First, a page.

UK will work with Taliban should they come to power, says Wallace Defence secretary Ben Wallace. (Photo by Leon Neal/Getty Images)
BRITISH defence secretary Ben Wallace said the United Kingdom was prepared to work with the Taliban if it enters into a power-sharing government.
“Whatever the government of the day is, provided it adheres to certain international norms, the UK government will engage with it,” he was quoted as saying to The Telegraph in an interview.
However, Wallace warned that Britain will review any relationship “if they behave in a way that is seriously against human rights”.
The Taliban, who ruled Afghanistan with an iron fist from 1996 to 2001, have been fighting for 20 years to topple the Western-backed government in Kabul.
Emboldened by the departure of foreign forces by a September target, the insurgent group is making a fresh push to surround cities and gain territory.
In his interview with the newspaper, Wallace recognised that the prospect of the UK working with the Taliban would be controversial.
“What (the Taliban) desperately want is international recognition. They need to unlock financing and support (for) nation building, and you don’t do that with a terrorist balaclava on,” he said.
“You have to be a partner for peace otherwise you risk isolation. Isolation led them to where they were last time”, he added.
Wallace appealed for the Taliban and Afghanistan’s president, Ashraf Ghani, to work together to bring stability to the country after decades of conflict.
Meanwhile, the Taliban said on Wednesday (14) they had captured the strategic border crossing of Spin Boldak on the frontier with Pakistan.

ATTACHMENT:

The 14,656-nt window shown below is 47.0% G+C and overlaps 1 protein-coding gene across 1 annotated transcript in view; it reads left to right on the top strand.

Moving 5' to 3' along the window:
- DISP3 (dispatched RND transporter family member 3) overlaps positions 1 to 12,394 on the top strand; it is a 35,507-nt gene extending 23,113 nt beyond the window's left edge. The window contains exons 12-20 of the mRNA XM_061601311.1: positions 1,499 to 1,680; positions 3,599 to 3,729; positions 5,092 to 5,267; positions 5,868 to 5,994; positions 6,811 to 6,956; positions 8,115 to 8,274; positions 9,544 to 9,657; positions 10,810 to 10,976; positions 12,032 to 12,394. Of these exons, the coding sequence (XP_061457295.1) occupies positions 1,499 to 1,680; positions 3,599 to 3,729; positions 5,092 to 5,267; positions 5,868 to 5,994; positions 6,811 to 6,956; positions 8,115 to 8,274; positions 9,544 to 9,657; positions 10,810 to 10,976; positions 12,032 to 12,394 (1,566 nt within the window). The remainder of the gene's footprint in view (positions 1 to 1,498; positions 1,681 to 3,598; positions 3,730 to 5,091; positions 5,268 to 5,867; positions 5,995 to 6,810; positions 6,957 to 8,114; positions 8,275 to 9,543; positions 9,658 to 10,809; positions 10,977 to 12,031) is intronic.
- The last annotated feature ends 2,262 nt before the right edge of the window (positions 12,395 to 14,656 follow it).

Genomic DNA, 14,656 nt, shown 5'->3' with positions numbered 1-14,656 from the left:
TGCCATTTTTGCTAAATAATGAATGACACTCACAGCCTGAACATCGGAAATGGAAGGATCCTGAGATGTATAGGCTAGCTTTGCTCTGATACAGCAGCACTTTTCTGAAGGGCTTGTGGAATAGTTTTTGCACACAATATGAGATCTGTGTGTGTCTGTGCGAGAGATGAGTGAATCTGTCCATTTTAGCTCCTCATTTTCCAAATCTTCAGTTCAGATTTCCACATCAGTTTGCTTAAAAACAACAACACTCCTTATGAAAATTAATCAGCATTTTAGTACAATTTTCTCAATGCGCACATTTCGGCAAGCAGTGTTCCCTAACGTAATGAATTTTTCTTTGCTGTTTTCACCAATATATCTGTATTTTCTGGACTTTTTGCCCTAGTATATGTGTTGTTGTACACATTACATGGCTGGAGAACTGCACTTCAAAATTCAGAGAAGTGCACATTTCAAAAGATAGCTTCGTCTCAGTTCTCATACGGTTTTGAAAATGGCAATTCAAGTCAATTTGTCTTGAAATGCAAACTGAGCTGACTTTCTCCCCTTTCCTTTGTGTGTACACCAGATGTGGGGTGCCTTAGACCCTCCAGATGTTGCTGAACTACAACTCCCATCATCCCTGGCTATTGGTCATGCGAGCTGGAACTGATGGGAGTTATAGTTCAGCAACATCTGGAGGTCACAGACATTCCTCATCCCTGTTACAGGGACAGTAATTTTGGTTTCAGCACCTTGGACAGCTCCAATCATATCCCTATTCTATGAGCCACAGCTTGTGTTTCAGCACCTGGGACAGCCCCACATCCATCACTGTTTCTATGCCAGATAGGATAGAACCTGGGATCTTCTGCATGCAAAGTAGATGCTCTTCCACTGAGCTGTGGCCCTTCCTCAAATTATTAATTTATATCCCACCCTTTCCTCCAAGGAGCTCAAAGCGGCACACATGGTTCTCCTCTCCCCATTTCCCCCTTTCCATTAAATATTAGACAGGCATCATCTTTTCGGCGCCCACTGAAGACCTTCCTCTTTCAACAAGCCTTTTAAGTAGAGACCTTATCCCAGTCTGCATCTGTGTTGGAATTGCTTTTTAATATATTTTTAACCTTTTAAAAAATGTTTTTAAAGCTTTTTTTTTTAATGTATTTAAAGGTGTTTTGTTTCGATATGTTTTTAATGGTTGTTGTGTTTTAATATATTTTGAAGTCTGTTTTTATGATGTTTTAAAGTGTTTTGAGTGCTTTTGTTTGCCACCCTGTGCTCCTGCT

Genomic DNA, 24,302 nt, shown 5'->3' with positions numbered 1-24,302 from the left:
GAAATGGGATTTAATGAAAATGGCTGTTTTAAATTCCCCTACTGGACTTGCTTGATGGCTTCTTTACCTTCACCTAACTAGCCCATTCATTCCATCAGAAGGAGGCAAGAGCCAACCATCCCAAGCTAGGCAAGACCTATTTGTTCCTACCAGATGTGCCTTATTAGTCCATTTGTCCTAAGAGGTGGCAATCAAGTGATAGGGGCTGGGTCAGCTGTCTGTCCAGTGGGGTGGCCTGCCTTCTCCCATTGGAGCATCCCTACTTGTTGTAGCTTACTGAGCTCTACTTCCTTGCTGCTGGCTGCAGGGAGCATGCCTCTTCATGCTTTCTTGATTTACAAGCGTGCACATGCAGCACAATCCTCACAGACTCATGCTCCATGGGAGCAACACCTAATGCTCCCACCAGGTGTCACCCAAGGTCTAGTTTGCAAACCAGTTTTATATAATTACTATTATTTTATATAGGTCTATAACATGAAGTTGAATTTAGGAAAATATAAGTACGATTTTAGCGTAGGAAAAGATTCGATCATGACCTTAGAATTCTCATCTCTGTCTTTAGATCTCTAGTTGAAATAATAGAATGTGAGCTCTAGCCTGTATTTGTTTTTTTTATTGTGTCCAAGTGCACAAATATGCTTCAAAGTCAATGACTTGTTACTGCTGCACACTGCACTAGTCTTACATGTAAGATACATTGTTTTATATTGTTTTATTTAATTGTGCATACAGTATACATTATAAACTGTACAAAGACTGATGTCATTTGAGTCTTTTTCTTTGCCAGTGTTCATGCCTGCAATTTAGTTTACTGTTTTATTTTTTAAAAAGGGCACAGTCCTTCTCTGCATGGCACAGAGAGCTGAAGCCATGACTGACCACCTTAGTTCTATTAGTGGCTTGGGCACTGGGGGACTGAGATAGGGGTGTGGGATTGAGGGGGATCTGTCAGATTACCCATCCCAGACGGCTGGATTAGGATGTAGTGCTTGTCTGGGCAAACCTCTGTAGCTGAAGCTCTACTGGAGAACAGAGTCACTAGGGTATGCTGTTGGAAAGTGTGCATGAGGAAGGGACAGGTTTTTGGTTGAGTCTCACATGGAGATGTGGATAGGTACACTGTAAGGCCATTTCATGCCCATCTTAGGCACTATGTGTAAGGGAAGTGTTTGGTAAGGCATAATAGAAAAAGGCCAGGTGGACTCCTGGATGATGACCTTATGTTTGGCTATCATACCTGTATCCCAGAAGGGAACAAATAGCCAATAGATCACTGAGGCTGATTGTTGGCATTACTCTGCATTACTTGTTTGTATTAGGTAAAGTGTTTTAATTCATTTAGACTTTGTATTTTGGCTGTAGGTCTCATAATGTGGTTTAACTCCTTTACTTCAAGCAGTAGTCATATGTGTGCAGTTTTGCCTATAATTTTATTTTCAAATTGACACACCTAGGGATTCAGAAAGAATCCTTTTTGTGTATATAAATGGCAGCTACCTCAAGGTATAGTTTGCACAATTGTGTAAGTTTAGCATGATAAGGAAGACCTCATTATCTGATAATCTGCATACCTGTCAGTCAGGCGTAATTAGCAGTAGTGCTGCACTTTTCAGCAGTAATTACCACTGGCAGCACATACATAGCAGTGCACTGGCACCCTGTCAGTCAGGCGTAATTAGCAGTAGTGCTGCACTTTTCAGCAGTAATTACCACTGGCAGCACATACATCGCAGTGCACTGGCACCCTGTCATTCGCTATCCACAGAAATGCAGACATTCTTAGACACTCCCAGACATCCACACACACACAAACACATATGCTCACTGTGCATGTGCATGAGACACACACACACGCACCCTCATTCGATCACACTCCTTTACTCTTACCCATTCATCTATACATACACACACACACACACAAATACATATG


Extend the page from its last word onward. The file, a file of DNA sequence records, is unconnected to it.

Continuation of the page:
The situation on the ground could not immediately be verified, AFP said. But Afghanistan’s interior ministry denied the report even as social media was abuzz with pictures of Taliban fighters looking relaxed in the frontier town.
Spin Boldak is the latest in a string of border crossings and dry ports seized by the Taliban in recent weeks, with the insurgents looking to choke off much-needed revenue from the government in Kabul while also filling their own coffers.
As Kabul’s grip over the country appeared to further loosen, former US president George W. Bush slammed current White House incumbent Joe Biden’s decision to withdraw all troops.
Civilians were being left to be “slaughtered” by the Taliban, Bush told German broadcaster Deutsche Welle on Wednesday.
“This is a mistake… They’re just going to be left behind to be slaughtered by these very brutal people, and it breaks my heart,” he said.